Letters: Wednesday, October 18, 2006
TXU Tree-vesty

To the editor: Thank you for your excellent story about the butchering of trees by TXU (“Tree By Chainsaw,” Oct. 4, 2006). I am very surprised that this giant company claims they have not had many complaints. Perhaps everyone who has been affected by their uncaring practice needs to write to both TXU and Asplundh, noting that savaged trees devalue individual property, ruin the aesthetics of a neighborhood, and break people’s spirits and hearts.

TXU claims they will not change the method in their cutting. Now the question arises, who will pay for removing the dead trees they left in their path?

Judye Williams

Fort Worth

To the editor: I had the same experience with tree butchering as described in “Tree By Chainsaw.” Last summer I hired a crew to cut back one large tree so as to let more sunlight into my too-shady yard. They also trimmed some of my other trees that were near power lines and planted large flower beds next to the house and across the back of my yard. There were lots of bushes, small trees, and especially abundant lantana in full bloom.

Then in late August, as I watched, the TXU tree butchers walked through our fenced yard and began to cut. Our one large tree was really butchered; another tree, a sapling, had grown up about even with the wires. They left it a tall stump with one little branch of leaves on the top. Then, to reach trees outside my back fence, they put ladders in my flower bed, walked through it with spiked shoes, chopped the tops out of those trees, and dropped them into my flowerbeds. They then “cleaned up” by dragging those tops through my flowers, taking many of the blooming plants with them.

I now have about half as many flowers and a few poles sporting a couple of small bunches of leaves on twigs at the top of bare trunks. And after all that, they still left one branch touching the wires, while cutting a huge Y out of trees that would have to be bending under gale-force winds in order to touch the wires. I, too, tried to complain and found that the crew spoke only Spanish. They had absolutely no regard for the health of the trees, let alone their beauty or the flowers beneath them.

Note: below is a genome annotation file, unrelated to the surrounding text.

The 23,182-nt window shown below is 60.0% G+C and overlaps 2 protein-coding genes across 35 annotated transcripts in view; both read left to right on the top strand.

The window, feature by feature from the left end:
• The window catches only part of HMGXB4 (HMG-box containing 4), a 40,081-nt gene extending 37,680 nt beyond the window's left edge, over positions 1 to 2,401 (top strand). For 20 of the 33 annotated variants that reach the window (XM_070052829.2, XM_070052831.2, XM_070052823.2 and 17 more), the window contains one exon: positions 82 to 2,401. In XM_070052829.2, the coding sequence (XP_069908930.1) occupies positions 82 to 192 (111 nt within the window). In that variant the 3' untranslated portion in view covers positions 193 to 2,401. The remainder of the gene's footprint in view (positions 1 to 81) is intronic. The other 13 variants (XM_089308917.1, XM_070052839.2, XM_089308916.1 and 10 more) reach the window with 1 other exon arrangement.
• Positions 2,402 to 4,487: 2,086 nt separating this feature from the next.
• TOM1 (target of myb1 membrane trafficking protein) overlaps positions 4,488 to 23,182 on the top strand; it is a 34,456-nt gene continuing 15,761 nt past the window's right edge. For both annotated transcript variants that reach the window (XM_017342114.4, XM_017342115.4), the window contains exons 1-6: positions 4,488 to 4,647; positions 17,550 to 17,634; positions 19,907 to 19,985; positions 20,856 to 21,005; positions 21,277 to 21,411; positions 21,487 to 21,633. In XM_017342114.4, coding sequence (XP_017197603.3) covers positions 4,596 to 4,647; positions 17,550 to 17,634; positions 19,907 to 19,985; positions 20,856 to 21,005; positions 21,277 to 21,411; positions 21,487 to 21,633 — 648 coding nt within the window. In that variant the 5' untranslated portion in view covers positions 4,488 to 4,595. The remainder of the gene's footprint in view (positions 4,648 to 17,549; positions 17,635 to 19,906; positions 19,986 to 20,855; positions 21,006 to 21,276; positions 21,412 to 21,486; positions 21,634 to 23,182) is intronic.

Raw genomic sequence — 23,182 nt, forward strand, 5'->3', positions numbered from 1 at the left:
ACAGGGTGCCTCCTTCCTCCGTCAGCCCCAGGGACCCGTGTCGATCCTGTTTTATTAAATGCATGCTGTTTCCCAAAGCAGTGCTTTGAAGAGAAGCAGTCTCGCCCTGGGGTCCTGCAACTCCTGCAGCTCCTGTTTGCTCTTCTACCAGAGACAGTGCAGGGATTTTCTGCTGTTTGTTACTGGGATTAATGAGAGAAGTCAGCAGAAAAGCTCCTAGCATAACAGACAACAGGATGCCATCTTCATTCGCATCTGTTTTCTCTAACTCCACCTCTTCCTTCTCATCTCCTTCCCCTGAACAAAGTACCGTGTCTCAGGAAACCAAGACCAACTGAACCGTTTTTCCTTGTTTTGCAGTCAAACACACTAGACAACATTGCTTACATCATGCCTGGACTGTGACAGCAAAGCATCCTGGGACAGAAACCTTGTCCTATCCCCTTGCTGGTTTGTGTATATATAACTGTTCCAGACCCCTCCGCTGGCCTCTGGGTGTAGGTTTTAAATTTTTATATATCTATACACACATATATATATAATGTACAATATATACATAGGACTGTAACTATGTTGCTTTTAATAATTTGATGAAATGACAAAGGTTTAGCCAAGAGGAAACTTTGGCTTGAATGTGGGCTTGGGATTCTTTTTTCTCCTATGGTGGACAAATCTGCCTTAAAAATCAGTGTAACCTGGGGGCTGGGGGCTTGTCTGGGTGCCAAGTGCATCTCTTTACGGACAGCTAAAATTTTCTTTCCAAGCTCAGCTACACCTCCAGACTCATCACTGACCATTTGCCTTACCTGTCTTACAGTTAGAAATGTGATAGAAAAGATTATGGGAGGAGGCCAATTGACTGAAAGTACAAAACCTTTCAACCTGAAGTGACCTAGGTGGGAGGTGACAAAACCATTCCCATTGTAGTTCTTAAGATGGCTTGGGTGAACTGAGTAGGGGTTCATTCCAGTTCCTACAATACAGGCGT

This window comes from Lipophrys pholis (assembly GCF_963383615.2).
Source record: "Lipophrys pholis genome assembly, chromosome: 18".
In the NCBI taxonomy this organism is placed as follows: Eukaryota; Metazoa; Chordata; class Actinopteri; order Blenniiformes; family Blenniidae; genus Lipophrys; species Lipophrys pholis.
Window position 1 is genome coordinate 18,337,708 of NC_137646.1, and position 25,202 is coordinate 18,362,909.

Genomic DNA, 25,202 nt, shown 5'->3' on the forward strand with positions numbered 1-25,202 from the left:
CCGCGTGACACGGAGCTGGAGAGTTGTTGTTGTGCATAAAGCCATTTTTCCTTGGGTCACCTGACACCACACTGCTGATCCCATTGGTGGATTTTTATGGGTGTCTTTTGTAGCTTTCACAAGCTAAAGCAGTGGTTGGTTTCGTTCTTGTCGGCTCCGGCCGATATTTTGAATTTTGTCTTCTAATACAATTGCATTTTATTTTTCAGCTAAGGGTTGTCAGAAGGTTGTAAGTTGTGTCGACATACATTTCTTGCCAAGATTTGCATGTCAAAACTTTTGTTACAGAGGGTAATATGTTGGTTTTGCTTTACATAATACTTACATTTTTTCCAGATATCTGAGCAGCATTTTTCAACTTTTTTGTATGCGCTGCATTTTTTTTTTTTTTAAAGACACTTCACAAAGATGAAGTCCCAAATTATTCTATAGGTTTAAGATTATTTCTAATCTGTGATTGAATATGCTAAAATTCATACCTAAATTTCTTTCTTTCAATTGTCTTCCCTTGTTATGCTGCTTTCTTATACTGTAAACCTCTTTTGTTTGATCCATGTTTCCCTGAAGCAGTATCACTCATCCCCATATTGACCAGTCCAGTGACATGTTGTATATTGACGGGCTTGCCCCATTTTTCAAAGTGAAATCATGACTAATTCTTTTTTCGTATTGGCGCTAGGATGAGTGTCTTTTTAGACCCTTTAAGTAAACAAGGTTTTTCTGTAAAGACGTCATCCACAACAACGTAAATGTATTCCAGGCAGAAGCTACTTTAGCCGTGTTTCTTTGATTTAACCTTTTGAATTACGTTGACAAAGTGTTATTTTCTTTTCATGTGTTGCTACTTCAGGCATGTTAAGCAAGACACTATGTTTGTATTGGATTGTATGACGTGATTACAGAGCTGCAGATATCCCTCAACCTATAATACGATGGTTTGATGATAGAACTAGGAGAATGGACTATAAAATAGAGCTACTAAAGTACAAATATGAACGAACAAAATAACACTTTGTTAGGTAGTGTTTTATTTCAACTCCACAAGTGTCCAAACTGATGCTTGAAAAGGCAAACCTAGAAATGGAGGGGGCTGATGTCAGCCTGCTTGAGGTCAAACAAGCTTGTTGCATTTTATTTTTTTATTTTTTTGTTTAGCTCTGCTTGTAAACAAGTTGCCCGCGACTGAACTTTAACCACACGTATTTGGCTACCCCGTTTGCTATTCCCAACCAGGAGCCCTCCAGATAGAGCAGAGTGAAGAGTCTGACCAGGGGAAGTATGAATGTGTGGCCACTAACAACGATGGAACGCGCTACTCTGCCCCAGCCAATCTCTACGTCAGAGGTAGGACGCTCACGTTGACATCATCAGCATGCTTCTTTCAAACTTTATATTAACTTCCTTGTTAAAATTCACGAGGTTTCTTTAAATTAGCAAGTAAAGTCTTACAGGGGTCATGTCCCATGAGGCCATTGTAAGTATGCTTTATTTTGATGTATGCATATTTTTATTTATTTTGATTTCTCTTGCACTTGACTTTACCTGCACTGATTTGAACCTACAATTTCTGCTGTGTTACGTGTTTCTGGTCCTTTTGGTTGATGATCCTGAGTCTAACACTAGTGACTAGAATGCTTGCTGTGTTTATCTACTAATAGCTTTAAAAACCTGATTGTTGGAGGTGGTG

I felt really sorry for the family that had their 100-year-old tree completely destroyed.

I did not call in to complain further, as every tree I saw in White Settlement had also been butchered, and I didn’t think it would do any good. Obviously I was right.

Verna Rickard

Fort Worth

Water and Ethics

To the editor: Your superb coverage of water shortages (“Water, Water ... Where?” Oct. 4, 2006) was well researched and greatly needed. However, I was disappointed that you used a photo of a child drinking from a hose. Hoses leach toxins and should be avoided as drinking sources. You can find more information about this at www.krcg.com/news/news_story.aspx?id=10450.

Jon Lasser


To the editor: Thanks for two excellent articles on the Fort Worth City Council troubles (“Hotseat for Hicks,” Sept. 13, 2006) and the water issues in North Texas.

On the first point: It is too bad more people don’t care when voting (or don’t vote) for city council candidates. When I ran against Becky Haskin in District 4 in 2001, about 5,000 people voted out of an eligible voter roll of over 80,000. More voters, more viewpoints, and more candidates produce better city government. It is a real shame that the city councilors just aren’t up to snuff in Fort Worth. Compounding that mess, we have developers who all seem to have ethics issues. Are there no honest developers in the city? Why should either of these companies be in business (Mallick and Briscoe) — are they the best we can do?

On the water question: Let’s avoid groundwater altogether and push to have the billions of dollars now being devoted to the Trans Texas Corridor reallocated for ocean water desalinization plants off the Gulf with pipelines to the Metroplex. Think out of the box here, and leave the groundwater alone.

Jeffrey B. Sodoma

Fort Worth

Corrections, Clarification

In our Oct. 11, 2006, issue, a story about Taser-related deaths (“The Voltage Toll”) said that Noah Lopez died following a series of events that happened on July 18. The events took place on Aug. 18.

The cover story of that same issue (“Fuming Over the Frogs”) reported that the University of Alabama “ran off” football coach Dennis Franchione, who now coaches at Texas A&M. Franchione left the Alabama job voluntarily.

And in our Sept. 20 “Best Of 2006” issue, one item incorrectly described a mosaic at the 8.0 restaurant and club. It does not depict Martha Stewart.

Fort Worth Weekly regrets the errors.

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